TNC launched the first groundwater market under California’s new Sustainable Groundwater Management Act. In the spring and summer of 2020, farmers of some of California’s most valuable crops traded water in the Fox Canyon pilot groundwater market in Ventura County while complying with cuts to water use. Selling groundwater enabled some farmers to stay afloat while transferring it to others in need of finishing their crops, who in turn, avoided hefty fines for pumping more than initially allocated. TNC also bought water for nature, effectively retiring pumping and helping the basin meet its sustainability goals. 

The water market benefits both people and nature by preserving one of the country’s most productive agricultural regions on the outskirts of the Los Angeles metro area, where development pressure is strong. These agricultural lands provide an important buffer for habitat and create opportunities for groundwater recharge and storage that are not possible on developed lands. Through this pilot, TNC demonstrated how a groundwater market can help achieve basin sustainability and created a model that can be replicated by more than 250 across the state.

View of Nobmann Ranch.
Nobmann Ranch In March 2020, TNC acquired the 462-acre Nobmann Ranch in the Lassen Foothills. © Cheryl Bretton

Blended Finance for Working Lands

In California and across the Western United States, working farms and ranches often form an effective buffer between the pressure of intense urban development and conservation-rich wilderness areas. In many cases, keeping working lands in production is compatible with conservation goals and provides lease payments that can support financing for acquisitions. This increases the impact of public and philanthropic dollars by expanding the total funding available for acquisitions.

MarketLab is building out the use of repeatable, scalable, impact-first financing for the acquisition and protection of working lands. 

This past spring, we deployed our first Conservation Loan to outcompete other buyers on a fast-moving deal and acquire a 460-acre ranch in the Lassen Foothills. The property supports three runs of Chinook salmon in the Sacramento River system and includes water rights that may be leased to repay the loan.  

We also launched an Acquisition Catalyst Fund that will multiply the impact of traditional philanthropic funding on conservation. In addition to moving large amounts of capital quickly, the $10 million catalyst fund will give us the flexibility to raise grant capital once and recycle it to conservation deals via a variety of repayment structures. Funds of this kind provide rapid access to large amounts of capital, allowing us to act quickly when strategic conservation opportunities arise, an imperative in the era of accelerating climate change.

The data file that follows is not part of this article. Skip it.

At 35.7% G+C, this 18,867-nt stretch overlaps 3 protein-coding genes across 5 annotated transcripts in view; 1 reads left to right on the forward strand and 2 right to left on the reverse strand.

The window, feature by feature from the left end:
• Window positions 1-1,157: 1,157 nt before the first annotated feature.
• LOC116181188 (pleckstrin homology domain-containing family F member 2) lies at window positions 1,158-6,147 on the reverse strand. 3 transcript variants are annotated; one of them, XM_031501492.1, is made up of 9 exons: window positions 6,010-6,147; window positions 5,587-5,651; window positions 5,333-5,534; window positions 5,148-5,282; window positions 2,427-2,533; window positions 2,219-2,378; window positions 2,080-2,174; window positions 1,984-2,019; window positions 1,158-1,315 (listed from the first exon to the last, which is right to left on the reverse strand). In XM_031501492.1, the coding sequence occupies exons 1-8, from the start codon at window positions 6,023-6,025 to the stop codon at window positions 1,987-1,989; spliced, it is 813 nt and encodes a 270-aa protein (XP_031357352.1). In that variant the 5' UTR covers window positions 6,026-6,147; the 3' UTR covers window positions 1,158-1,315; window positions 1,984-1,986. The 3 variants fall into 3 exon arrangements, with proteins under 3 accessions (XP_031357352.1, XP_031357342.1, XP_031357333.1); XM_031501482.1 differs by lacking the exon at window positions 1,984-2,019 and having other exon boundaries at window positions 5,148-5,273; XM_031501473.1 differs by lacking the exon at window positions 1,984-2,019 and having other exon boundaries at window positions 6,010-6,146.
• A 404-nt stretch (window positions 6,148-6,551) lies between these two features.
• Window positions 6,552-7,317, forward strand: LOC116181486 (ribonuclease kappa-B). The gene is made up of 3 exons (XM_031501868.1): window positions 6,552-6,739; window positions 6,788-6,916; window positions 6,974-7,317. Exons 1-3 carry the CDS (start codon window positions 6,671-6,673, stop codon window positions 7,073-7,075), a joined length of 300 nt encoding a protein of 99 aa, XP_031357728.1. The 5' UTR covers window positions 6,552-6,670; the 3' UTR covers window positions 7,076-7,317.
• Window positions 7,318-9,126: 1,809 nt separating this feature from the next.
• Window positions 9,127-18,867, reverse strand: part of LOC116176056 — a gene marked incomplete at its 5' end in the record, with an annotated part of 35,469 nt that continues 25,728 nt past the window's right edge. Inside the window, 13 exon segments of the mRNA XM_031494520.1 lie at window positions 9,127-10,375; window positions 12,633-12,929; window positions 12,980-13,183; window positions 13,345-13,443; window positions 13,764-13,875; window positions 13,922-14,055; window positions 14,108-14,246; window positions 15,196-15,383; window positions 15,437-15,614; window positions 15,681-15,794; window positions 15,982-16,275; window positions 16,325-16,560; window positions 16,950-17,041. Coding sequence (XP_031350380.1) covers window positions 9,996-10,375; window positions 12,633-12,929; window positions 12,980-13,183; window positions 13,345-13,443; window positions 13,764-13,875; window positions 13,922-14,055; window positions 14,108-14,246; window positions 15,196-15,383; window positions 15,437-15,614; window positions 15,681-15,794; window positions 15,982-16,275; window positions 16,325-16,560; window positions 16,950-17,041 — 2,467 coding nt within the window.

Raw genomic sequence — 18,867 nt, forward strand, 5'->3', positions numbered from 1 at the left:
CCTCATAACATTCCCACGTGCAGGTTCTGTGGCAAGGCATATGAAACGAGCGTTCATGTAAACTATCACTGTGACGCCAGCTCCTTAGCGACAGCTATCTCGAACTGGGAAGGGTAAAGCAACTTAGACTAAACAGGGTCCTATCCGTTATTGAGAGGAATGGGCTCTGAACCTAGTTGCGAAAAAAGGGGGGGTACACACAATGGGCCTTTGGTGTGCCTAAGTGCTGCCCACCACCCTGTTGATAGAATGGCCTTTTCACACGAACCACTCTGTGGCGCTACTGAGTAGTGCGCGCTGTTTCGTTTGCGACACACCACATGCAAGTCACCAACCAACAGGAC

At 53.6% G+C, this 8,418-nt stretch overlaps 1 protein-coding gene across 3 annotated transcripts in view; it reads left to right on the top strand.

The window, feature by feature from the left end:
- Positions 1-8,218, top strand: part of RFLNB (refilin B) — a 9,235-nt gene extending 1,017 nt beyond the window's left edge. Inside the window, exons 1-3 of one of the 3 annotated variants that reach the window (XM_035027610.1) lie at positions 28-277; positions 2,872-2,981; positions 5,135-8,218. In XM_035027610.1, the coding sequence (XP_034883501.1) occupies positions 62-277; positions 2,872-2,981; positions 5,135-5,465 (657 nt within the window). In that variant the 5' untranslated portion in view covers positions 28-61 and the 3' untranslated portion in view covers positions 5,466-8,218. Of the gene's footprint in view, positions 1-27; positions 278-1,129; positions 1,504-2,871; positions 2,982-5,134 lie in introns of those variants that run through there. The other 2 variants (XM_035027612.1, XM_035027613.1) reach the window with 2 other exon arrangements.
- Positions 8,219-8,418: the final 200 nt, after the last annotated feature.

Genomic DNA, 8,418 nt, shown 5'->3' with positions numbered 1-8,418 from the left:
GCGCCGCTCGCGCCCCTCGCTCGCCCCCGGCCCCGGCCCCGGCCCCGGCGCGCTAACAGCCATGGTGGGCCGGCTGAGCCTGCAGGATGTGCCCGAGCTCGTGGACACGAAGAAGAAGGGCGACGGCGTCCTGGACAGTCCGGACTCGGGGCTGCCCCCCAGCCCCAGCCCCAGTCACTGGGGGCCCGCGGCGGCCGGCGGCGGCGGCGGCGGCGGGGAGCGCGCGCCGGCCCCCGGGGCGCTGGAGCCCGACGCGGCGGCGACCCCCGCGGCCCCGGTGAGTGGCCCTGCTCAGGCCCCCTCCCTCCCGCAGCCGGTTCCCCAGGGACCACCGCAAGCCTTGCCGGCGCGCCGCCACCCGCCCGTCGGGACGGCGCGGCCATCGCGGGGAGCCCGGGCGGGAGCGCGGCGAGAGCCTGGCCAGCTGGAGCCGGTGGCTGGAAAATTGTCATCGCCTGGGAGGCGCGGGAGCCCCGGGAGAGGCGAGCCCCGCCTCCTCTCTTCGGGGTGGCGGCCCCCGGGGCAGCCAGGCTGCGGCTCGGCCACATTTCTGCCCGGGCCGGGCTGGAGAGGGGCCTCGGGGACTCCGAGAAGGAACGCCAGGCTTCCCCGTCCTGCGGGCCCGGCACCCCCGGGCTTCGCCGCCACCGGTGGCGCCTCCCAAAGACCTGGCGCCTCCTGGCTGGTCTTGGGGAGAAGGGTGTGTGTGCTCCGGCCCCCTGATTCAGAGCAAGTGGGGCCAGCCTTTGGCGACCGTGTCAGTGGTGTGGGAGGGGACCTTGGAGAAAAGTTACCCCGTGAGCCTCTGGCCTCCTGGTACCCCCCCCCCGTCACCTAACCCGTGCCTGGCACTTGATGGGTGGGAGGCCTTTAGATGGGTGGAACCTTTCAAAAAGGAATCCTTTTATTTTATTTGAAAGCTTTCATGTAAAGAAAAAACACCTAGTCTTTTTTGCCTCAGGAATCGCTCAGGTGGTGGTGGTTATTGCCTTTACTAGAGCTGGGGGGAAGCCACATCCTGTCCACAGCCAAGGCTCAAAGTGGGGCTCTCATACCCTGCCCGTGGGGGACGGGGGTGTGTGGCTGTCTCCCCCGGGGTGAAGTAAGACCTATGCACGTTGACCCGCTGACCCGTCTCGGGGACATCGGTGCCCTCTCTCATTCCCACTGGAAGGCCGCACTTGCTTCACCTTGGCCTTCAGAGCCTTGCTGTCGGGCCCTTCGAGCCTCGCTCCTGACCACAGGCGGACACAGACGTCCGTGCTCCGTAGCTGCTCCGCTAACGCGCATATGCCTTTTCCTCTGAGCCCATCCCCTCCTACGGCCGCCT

Birds in San Francisco Bay
SAN MATEO COUNTY SHORELINE Tidal marsh along San Francisco Bay provides wildlife habitat while buffering development from floodwaters. © Len Materman

Restoring Salt Marshes through Insurance   

TNC is investigating opportunities for insurance and innovative finance to promote investment in natural infrastructure such as wetlands, to reduce the risk of climate-exacerbated flooding around the San Francisco Bay. This issue is particularly acute in the heart of Silicon Valley. TNC is partnering with leaders in the insurance industry, coastal risk modeling, San Mateo County, and other stakeholders, to create an entirely new asset class around insuring nature.

This work builds on TNC’s role in the creation of a new insurance policy for the Mesoamerican Reef, which protects Mexico’s Yucatan tourism industry from the impacts of hurricanes. Our collaboration in California promises to expand the use of natural infrastructure to protect people and the built environment at a time when our state faces more and more severe disasters. 

Laura Crane, TNC staff and a Fuller Star employee walking through the array of solar panels at the Fuller Star plant in Lancaster, California.
SOLAR PANEL ARRAY TNC has developed a method for integrating nature into energy planning, showing that it is possible to meet California’s future renewable energy needs, while minimizing impact © Dave Lauridsen
Arthur B. Ripley solar mitigation property in Lancaster, California.
CLEAN ENERGY When applied to California’s interim target of 50% clean energy, siting solar projects on low biodiversity lands could collectively save developers $350 million. © Dave Lauridsen
SOLAR PANEL ARRAY TNC has developed a method for integrating nature into energy planning, showing that it is possible to meet California’s future renewable energy needs, while minimizing impact © Dave Lauridsen
CLEAN ENERGY When applied to California’s interim target of 50% clean energy, siting solar projects on low biodiversity lands could collectively save developers $350 million. © Dave Lauridsen

Siting Solar on Low-Biodiversity Lands

In 2018, California lawmakers set an ambitious climate goal: 100% clean electricity by 2045. While this is an important initiative for climate mitigation, it could also result in major impacts to natural habitat, especially given that California may need between 1.6 and 3.1 million acres of wind and solar by 2050. TNC has developed a method for integrating nature into energy planning, showing that it is possible to meet California’s future renewable energy needs, while minimizing impacts to the environment.

In our recent Greenlight Study, we showed that this approach is not only feasible, it is good for business. Our analysis found that siting utility-scale solar projects in areas of high biodiversity increases total project costs by up to 15% relative to low biodiversity areas, due to higher habitat mitigation requirements. When applied to California’s interim target of 50% clean energy, siting solar projects on low biodiversity lands could collectively save developers $350 million. In addition to validating our low-impact approach to solar siting, this analysis has garnered industry and policymaker support and opened doors to the larger policy change we seek to decarbonize the state while protecting nature.